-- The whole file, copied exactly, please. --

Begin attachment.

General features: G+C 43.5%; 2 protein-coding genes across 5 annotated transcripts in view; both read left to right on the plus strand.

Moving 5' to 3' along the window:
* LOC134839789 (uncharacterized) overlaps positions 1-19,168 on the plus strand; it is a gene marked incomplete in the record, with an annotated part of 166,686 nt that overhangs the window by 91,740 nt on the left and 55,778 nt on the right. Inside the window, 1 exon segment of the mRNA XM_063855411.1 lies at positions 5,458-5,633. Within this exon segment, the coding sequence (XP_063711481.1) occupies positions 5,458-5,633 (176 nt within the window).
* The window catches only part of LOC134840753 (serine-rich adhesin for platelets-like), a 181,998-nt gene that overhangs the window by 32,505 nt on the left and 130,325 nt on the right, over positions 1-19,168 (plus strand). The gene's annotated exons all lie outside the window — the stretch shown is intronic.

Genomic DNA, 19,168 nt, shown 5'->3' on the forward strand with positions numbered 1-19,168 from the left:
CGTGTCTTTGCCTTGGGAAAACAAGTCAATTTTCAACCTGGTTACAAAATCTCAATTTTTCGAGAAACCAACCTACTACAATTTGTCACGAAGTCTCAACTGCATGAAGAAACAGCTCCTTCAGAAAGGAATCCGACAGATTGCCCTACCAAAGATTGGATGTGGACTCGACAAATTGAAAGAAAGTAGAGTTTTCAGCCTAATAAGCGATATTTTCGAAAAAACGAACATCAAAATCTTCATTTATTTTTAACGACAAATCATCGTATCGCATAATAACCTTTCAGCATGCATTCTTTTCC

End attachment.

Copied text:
General features: G+C 43.5%; 2 protein-coding genes across 5 annotated transcripts in view; both read left to right on the plus strand.

Moving 5' to 3' along the window:
* LOC134839789 (uncharacterized) overlaps positions 1-19,168 on the plus strand; it is a gene marked incomplete in the record, with an annotated part of 166,686 nt that overhangs the window by 91,740 nt on the left and 55,778 nt on the right. Inside the window, 1 exon segment of the mRNA XM_063855411.1 lies at positions 5,458-5,633. Within this exon segment, the coding sequence (XP_063711481.1) occupies positions 5,458-5,633 (176 nt within the window).
* The window catches only part of LOC134840753 (serine-rich adhesin for platelets-like), a 181,998-nt gene that overhangs the window by 32,505 nt on the left and 130,325 nt on the right, over positions 1-19,168 (plus strand). The gene's annotated exons all lie outside the window — the stretch shown is intronic.

Genomic DNA, 19,168 nt, shown 5'->3' on the forward strand with positions numbered 1-19,168 from the left:
CGTGTCTTTGCCTTGGGAAAACAAGTCAATTTTCAACCTGGTTACAAAATCTCAATTTTTCGAGAAACCAACCTACTACAATTTGTCACGAAGTCTCAACTGCATGAAGAAACAGCTCCTTCAGAAAGGAATCCGACAGATTGCCCTACCAAAGATTGGATGTGGACTCGACAAATTGAAAGAAAGTAGAGTTTTCAGCCTAATAAGCGATATTTTCGAAAAAACGAACATCAAAATCTTCATTTATTTTTAACGACAAATCATCGTATCGCATAATAACCTTTCAGCATGCATTCTTTTCC